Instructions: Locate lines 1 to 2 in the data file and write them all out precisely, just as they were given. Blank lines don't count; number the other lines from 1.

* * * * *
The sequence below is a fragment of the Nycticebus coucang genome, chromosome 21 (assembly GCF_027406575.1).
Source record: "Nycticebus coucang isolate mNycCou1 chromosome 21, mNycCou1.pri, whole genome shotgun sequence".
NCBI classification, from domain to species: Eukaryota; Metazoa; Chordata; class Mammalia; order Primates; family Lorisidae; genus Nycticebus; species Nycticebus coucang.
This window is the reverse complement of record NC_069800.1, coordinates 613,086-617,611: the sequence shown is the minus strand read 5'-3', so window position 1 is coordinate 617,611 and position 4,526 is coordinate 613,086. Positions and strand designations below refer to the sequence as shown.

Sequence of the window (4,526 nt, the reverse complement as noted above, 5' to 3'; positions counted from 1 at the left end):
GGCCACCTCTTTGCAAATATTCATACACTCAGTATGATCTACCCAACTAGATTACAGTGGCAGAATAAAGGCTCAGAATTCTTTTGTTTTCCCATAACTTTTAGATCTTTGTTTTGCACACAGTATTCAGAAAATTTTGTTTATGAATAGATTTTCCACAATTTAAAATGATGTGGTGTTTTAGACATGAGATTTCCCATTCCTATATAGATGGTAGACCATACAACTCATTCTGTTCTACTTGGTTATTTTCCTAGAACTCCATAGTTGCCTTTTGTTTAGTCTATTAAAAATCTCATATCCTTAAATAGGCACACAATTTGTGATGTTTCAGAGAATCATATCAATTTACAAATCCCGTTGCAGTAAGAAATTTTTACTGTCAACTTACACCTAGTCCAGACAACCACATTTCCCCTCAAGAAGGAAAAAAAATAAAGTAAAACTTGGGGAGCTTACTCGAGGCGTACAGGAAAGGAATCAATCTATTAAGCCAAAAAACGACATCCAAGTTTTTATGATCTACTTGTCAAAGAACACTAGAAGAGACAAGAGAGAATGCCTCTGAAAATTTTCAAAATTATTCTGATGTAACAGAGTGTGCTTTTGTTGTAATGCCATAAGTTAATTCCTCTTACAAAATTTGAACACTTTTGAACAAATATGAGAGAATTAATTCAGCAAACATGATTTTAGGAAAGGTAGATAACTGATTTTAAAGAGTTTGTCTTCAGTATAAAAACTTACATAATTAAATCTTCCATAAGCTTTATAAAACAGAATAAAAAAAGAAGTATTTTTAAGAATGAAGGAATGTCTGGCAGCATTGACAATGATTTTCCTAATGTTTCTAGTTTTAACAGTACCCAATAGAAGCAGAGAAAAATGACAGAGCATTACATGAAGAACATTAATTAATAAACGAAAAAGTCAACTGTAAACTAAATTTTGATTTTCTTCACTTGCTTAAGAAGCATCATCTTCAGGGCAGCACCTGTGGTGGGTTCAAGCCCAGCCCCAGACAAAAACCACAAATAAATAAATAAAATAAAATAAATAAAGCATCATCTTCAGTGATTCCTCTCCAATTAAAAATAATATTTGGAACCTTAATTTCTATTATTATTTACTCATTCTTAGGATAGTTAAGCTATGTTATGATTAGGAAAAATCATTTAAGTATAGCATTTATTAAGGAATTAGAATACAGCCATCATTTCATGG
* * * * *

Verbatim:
The sequence below is a fragment of the Nycticebus coucang genome, chromosome 21 (assembly GCF_027406575.1).
Source record: "Nycticebus coucang isolate mNycCou1 chromosome 21, mNycCou1.pri, whole genome shotgun sequence".